An acronym of Dharmawantsyou.com
A contraction of "fan-canon", something of a contradiction in terms. It is basically fan-created material that is unofficial, but can expand or spin off of established canon, such as fan art or fan fiction. In some circles, it can refer to almost any fan-made material.
A portmanteau term meaning fake spoiler. There have been cases in the past where the Lost production team has deliberately encouraged the spreading of a foiler rumor, to lead speculation away from a real spoiler.
Frozen Donkey WheelEdit
The code name used by the producers to refer to a secret scene from the Season 4 finale close to the end, but not the final scene itself. Such code names are commonly used by TV producers to keep plots a secret, most famously by Ellen to keep the main character's "coming out" episode a secret via the code "The Puppy Episode". After the airing of "There's No Place Like Home, Part 2", it became clear that "Frozen Donkey Wheel" referred to a literal frozen wheel.
Jackface is a fanon term to describe contorted facial expressions made by Jack.
Jump the SharkEdit
A non-Lost specific term to describe the point at which a TV show goes too far and starts introducing ridiculous plot lines and gimmicks to try and revive its popularity. It is a term derived from the show Happy Days, in which Fonzie literally jumped over a shark while water skiing in a leather jacket. Before the airing of "Through the Looking Glass, Part 1", the producers stated that the ending would cause some to think the show had jumped the shark. See Wikipedia article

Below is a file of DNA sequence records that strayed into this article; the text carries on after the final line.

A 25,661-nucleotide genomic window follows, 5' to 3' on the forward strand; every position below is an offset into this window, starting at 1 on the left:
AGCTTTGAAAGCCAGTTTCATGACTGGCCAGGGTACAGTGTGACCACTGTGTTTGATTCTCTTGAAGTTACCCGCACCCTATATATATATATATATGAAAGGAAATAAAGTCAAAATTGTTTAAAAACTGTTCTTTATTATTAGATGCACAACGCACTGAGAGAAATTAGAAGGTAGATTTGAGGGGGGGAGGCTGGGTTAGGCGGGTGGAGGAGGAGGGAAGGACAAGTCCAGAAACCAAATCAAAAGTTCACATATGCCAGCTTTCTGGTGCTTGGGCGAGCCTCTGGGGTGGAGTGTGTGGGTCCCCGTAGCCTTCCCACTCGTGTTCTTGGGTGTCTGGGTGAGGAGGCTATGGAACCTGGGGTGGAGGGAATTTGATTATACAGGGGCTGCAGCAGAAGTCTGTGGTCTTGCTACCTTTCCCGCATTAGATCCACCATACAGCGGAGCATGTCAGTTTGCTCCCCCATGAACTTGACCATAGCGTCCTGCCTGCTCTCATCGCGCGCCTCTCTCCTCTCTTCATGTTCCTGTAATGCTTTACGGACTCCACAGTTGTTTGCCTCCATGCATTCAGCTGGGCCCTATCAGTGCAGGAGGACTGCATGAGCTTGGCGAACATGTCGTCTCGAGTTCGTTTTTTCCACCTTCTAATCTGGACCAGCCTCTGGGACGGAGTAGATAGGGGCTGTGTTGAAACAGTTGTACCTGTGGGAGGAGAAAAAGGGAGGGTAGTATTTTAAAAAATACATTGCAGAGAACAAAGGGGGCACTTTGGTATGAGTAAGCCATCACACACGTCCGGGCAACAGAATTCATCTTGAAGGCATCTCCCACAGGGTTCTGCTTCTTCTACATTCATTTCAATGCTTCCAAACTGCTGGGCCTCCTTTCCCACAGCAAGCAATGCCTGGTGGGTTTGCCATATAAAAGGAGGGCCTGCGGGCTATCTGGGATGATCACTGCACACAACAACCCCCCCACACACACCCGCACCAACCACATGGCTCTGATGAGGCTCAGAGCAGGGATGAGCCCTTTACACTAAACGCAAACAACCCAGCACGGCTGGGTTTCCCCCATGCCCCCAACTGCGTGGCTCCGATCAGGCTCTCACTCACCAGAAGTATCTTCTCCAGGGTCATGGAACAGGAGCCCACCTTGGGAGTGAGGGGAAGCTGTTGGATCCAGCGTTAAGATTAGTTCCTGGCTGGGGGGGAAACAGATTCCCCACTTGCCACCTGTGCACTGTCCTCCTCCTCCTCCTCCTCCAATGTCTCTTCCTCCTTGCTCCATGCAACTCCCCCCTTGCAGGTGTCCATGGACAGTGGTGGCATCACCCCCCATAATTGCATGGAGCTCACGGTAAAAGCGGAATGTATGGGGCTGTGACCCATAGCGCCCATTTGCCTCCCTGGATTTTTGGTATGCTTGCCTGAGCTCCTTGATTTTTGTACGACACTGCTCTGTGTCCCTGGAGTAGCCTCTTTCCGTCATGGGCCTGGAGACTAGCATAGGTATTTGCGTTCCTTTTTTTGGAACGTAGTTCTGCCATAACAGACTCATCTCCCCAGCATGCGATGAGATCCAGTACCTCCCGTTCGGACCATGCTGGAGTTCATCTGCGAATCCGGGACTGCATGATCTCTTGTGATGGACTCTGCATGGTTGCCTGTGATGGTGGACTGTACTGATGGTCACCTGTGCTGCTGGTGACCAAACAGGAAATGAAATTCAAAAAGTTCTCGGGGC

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LostPedia Standard Time, which follows Pacific Time (GMT-8) (observing daylight savings time) to code its entries. For the purposes of charting The Lost Experience clues and entering other time-sensitive information, they should be entered to correspond with when they were discovered in LostPedia Standard Time (LST).
Some fans seem to have adopted this word as a designation for a dedicated fan of Lost, the equivalent of "Trekkie".
Shorthand for the Lost universe.
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Fiction within fiction; for example, the manuscript Bad Twin written by Flight 815 survivor Gary Troup, which ends up in the hands of Sawyer. Many aspects of The Lost Experience expanded universe included multiple 'layers of reality'.
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A term for television plot lines that span the entire series. On Lost, the mystery of the the Island and the fate of the crash victims comprise the mythology. Could also refer to cultural mythology references seen on the show, or mythology specific to the show (the Numbers, the Others, polar bears on an island) seen in outside references to Lost.
An acronym for The Other Girl
Found in the code of The Lost Experience site Richerdeeperbroader.com, and later used as a password for viewing an image of a shark corpse. It is a term that describes a form of asexual reproduction in which an unfertilized egg develops into an organism which has the identical DNA as the maternal line. Occurs naturally in some insects like aphids, and rarely in higher organisms such as the whiptail lizard.
In a letter correspondence to Dr. Hackett (part of The Lost Experience), some of the ingredients in a product made by Apollo Candy are said to be psychotropic. This term describes something that can have an altering effect on perception, emotion, or behavior (especially, in a drug).